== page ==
I’ve been taking Symlin for a few months now. I began taking it in April as part of a comprehensive weight-loss/diabetes management program at Joslin called Why WAIT? Symlin is a synthetic verion of amylin which is a hormone secreted by a normally functioning pancreas along with insulin and it functions in three ways: First, it slows digestion, which increases the time that food spends in the stomach. Second, it decreases the release of glucagon at mealtime which then decreases the liver’s release of stored glucose. Lastly, it effects satiety, the sense of fullness which means that you feel full sooner and eat less. A constant dose of Symlin is injected at meal time in addition to the meal time insulin.
Here are my thoughts and experiences regarding Symlin in bullet form (the good, the bad, then the ugly):
- Good: With the help of Symlin, I cut my daily bolus down to a quarter of what it was previously. This was partly due to my eating less because I feel full more quickly and partly due to my need for insulin to combat the liver glucose went down. My basal rates were also was cut almost in half. Less insulin computes to huge monetary savings between the cost of insulin and pump supplies.
- Good: I lost almost 30 pounds while taking the Symlin. Some of this weight was a result of my increased physical activity and better diet, but some was definitely a direct result of the Symlin. For example, I had a couple weeks in the middle of the Why WAIT? program where I stopped following the meal plan and stopped exercising but I still lost an average of 2 pounds per week.
- Bad: The only method of delivery of Symlin is via injection. I’ve been pumping for almost 10 years by now and one of the biggest upsides to the pump is the decreased number of injections. Shots suck.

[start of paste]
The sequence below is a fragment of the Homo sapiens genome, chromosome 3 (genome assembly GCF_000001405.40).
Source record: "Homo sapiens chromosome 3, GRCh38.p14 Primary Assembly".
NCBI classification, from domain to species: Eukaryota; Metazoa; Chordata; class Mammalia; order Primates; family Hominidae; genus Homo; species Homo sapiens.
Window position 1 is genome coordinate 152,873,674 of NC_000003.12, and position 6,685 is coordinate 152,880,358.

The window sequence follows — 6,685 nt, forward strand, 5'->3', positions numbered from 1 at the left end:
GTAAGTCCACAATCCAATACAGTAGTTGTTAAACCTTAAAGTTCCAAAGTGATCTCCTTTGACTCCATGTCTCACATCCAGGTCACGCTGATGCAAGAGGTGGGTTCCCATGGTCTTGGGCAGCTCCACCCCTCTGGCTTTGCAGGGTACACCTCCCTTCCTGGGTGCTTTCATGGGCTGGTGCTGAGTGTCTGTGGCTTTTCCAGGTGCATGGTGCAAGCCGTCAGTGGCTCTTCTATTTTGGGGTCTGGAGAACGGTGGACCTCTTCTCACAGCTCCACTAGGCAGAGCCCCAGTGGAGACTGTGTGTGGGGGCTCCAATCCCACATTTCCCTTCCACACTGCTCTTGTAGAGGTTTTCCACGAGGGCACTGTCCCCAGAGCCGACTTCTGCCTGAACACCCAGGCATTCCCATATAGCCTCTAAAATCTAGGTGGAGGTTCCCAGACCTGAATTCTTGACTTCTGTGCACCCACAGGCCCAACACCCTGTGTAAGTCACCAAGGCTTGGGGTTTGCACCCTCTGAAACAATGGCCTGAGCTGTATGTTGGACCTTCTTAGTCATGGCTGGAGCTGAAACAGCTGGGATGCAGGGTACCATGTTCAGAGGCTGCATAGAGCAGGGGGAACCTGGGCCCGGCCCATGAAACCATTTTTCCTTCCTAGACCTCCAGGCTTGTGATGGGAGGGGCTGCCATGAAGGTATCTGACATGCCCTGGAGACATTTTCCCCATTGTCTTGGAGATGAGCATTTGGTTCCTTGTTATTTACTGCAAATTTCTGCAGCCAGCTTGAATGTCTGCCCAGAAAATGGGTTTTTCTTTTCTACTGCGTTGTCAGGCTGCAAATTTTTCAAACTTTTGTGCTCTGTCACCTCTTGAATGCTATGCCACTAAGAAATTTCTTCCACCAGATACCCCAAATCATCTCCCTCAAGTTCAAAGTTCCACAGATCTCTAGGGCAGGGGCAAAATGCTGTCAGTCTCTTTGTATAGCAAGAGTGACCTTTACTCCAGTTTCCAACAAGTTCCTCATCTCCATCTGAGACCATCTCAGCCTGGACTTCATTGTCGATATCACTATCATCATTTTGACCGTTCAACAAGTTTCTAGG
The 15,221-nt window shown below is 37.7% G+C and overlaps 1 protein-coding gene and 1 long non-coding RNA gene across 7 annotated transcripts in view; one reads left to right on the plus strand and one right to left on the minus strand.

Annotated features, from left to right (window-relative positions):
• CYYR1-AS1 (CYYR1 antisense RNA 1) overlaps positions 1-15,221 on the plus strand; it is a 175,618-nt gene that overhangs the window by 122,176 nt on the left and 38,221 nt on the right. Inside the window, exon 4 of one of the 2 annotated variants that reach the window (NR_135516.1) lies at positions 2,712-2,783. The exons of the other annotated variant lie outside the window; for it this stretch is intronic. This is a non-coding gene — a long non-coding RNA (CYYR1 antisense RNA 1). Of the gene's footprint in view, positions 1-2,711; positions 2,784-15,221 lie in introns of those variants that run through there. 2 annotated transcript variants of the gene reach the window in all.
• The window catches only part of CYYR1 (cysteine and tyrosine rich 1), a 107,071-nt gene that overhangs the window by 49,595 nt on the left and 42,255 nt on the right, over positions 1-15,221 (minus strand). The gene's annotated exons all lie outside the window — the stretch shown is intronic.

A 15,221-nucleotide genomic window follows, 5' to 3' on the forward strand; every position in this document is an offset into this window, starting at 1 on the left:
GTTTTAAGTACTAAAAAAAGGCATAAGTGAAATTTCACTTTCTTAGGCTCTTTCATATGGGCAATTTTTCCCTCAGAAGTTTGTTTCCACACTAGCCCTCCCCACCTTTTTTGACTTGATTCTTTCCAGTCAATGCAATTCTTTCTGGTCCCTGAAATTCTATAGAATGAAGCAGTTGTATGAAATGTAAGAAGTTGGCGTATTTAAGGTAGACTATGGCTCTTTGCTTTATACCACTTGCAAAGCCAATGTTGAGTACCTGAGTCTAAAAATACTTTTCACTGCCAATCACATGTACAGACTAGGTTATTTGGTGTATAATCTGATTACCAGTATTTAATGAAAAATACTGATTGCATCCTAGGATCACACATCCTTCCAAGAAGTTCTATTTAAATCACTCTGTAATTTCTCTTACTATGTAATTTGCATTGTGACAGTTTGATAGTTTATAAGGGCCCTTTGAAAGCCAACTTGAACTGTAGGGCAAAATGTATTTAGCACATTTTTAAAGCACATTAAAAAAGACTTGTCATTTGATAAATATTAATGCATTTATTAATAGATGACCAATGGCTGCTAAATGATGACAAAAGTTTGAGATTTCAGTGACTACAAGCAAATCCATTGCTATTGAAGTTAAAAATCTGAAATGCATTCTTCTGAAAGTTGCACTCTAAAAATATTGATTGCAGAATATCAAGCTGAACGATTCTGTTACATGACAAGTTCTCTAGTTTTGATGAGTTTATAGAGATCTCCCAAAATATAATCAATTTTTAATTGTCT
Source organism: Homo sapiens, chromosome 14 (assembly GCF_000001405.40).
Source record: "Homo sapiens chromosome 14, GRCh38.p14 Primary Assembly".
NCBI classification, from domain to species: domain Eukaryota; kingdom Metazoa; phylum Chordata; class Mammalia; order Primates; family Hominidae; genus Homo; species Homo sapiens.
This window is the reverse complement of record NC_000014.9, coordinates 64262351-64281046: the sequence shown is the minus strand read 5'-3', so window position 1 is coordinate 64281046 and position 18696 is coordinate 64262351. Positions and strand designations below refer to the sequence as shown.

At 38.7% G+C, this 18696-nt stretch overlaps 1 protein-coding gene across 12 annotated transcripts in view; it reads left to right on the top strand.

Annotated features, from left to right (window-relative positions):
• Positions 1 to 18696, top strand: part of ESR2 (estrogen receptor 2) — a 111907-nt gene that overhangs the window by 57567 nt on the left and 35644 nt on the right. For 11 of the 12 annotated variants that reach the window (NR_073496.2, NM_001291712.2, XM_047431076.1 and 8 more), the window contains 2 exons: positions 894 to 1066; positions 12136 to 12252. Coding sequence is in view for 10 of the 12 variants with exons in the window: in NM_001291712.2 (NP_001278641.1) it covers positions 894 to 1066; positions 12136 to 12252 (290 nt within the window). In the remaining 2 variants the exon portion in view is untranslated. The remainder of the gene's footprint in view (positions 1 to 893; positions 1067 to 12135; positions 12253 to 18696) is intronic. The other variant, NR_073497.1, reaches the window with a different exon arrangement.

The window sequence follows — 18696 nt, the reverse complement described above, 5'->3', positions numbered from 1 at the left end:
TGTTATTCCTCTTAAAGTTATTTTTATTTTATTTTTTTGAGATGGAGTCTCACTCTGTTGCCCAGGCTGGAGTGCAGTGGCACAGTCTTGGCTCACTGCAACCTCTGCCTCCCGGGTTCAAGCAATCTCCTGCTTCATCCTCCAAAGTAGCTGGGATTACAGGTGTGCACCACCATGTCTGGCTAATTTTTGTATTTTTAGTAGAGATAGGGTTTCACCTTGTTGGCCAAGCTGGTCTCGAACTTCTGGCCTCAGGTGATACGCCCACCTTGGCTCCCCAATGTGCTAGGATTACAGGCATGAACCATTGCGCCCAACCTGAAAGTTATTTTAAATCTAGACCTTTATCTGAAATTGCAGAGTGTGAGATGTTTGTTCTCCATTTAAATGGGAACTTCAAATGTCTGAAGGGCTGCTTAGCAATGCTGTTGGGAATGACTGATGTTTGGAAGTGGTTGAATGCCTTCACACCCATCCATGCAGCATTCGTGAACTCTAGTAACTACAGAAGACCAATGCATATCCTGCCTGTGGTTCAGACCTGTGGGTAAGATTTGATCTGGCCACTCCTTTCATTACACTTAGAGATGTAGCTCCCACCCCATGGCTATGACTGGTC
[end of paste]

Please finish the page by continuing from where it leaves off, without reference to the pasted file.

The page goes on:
- Bad: Symlin is outrageously expensive. Luckily my insurance was willing to foot the majority of the bill but the cost could easily be a hindrance. I calculated the cost of Symlin for a year without insurance (using 2-3 pens/month) and I would need a full time job just to pay for it.
- Ugly: Symlin delays the release of food from the stomach. Thus it also delays the BG peaks that we all know and love. So, blousing appropriately get really difficult. If I take my insulin with the meal/Symlin I find myself crashing severely low immediately post-meal. These lows are hard to treat because, 1) I’m full and don’t want to eat, and 2) The carbs I consume for the low are also somewhat held up in my stomach due to the presence of the Symlin and take longer to take effect.
- Ugly: For this reason, I skip the Symlin anytime my BG is below 100 prior to any meal. This doesn’t sound like such a terrible thing, but when I without Symlin my insulin to carb ratio increase by 10-20% so I end up having to bolus more when my BG is low. This is so counter-intuitive that I often don’t increase my bolus for fear of going lower and have to deal with the frquent wicked high that results.
- Ugly: So, like I said, meal time insulin cannot be taken with or before the meal per usual. Instead I’ve had to figure out the appropriate delay in order to keep my postprandial numbers in check. Bolusing approximately one hour after eating seems to work really well. The problem with this is that insulin pumps are not designed to delay a bolus. I have to find ways to remind myself to take this post-meal bolus. As one might expect, this often results in my forgetting until I see Dex start to creep upward and the resulting highs can be almost as devastating as the crazy lows.
So, for me, the result is an obnoxious medication that is difficult, at best, to deal, with but produces results above and beyond what I had hoped. I plan to continue using it for the time being but I’m thinking of reducing my use down to one meal a day. Ultimately, the beauty of Symlin is that I don’t need it to survive so I can make the choice to take it or leave it. For now I’m going to continue to take it.
I am not a doctor and am not trained in any medical field. Please consult your doctor before making any changes to your own diabetes management routine. Your diabetes may vary.